Polling is a regular part of modern presidential campaigns.  But just how accurate are they?  What have been some of the times when polls have not reflected reality, and why have these errors occurred?  What is the methodology that is used in developing a scientific sample and are all polls created equal?

Video of lecture online:  On April 14, 2016, Dr. Michael Artime and I addressed these and other issues in our lecture at the University of Puget Sound in Tacoma, Washington.  The video of the lecture and Q&A session is now available online.

Self-fulfilling prophecy:  Polls are intended to reflect a snapshot of public opinion at one point in time.  But there are some unintended consequences of polls and sometimes they end up being a self-fulfilling prophecy when they are used for other purposes.  Some of the questions we addressed include the following:

  • Do  polls impact actual voting?
  • Do polls build momentum or cause loss of support
  • Do polls affect fundraising?
  • Do polls and exit polls keep people from voting?
  • Are polls an accurate way to pick debate participation?
  • Do the type of polls affect results?

Challenges of polling:  One of the premier polling companies, Gallup, has decided to not do polling in 2016 on presidential candidates due to problems with polling methodology brought about by changing technology.  For example, nearly half of adults are unreachable on a landline phone, and approximately 9 out of 10 people contacted by landline are unwilling to participate in a poll.  Large percentages of young people only have a cell phone, and polls that rely on or use cell phones are thus reaching a population that may be more favorable to one candidate over another.

Wording matters:  How poll questions are asked and the order of the questions can make a big difference in the result.  For example, if respondents are asked whether they favor financial assistance to the banking sector, they may give a more favorable response than if they are asked if they favor government bailouts.  Wording that is leading or suggestive does not provide a valid reflection of opinion. For example, a question that is laden with a value judgment such as “given Candidate X’s lack of foreign policy experience, would you support this candidate for president” is not a valid poll question.

All polls are not created equal:  There are good polls and there are polls that do not use appropriate sampling or wording.  FiveThirtyEight.com actually rates the reliability of polls, and RealClearPolitics.com aggregates or averages all polls (without judging the validity of the polls) to give a broader sense of how the public may be feeling at any given point in time about a candidate or issue.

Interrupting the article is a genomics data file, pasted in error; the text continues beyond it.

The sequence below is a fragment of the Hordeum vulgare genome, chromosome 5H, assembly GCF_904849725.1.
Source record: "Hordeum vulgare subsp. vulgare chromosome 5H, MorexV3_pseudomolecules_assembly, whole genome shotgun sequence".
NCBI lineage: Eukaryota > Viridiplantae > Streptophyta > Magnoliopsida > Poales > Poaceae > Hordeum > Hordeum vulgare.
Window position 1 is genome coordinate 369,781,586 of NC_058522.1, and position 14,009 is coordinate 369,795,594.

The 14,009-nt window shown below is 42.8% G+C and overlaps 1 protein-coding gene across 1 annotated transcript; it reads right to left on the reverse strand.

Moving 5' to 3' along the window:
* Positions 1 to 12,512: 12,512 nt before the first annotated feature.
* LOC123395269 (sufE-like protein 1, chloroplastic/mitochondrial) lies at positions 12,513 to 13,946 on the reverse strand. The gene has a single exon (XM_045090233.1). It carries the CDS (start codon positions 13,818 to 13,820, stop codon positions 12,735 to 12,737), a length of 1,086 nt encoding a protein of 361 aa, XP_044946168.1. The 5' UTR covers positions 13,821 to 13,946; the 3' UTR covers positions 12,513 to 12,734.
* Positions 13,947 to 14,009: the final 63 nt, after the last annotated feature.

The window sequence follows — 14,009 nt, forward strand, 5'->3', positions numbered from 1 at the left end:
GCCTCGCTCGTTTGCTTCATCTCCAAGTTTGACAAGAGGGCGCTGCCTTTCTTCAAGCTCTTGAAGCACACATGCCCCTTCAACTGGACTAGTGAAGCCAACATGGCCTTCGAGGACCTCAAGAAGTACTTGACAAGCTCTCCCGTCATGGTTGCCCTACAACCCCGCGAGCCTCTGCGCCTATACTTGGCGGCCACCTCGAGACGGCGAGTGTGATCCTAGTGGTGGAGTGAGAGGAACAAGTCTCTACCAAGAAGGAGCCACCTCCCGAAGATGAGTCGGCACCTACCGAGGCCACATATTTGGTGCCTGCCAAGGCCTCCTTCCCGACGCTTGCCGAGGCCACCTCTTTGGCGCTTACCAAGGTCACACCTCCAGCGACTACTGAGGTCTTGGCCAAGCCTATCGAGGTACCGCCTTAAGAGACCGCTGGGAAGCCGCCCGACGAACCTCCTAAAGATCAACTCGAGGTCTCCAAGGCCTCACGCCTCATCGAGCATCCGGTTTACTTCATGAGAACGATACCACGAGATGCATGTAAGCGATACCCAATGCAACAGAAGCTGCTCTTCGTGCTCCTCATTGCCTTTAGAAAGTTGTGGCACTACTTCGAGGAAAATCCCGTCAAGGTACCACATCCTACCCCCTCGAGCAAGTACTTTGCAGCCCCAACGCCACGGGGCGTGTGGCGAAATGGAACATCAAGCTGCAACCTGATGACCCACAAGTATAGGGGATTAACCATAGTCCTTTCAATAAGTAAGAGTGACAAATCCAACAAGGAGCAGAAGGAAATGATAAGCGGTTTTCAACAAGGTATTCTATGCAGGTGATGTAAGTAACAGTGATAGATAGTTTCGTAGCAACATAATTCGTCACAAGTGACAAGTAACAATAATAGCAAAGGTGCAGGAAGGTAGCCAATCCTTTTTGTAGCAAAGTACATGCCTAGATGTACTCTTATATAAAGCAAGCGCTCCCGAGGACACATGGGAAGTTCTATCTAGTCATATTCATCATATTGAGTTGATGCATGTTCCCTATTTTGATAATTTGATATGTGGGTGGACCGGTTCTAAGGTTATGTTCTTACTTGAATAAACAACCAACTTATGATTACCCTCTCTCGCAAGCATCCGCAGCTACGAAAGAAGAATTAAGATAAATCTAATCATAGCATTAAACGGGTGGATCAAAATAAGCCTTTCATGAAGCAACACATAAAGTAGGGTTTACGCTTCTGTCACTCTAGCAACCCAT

Classic poll failure:  The 1948 presidential campaign produced one of the most stunning failures of modern polling that was still in its infancy.  Elmo Roper stopped polling two months before the election between President Harry S Truman and Thomas Dewey because as he said: “Thomas E. Dewey is almost as good as elected…I can think of noDeweyDefeatsTrumanthing duller or more intellectually barren than acting like a sports announcer who feels he must pretend he is witnessing a neck-and-neck race.”  What Roper and other pollsters failed to account for was the last minute nature of voters’ decisions.  They also did not factor in the rigorous 31,000 mile train trip of Truman as he whistlestopped across the nation campaigning to retain the office he had inherited upon Franklin Roosevelt’s death.  In the end, of course, Truman won, despite the early edition of the Chicago Daily Tribune that Truman gleefully held up for reporters that proclaimed “Dewey Defeats Truman.”

Election forecasting:  Besides polls, there are many other models that are often used to predict presidential elections.  Some are bellwether cities or counties or states that have historically voted with a high level of accuracy for the winning candidate.  Some are economic models that take into account the state of the economy or unemployment in predicting the winner, or the likelihood a which party will win the White House depending on which party has most recently held the presidency.  And there are also predictive markets online as well as online betting markets.

Watch the video:  Click here to watch the video of the lecture on “How Accurate Are the Polls?” for more details. The other previous four lectures in the series “Who Will Win the White House?” are also available on line by clicking here.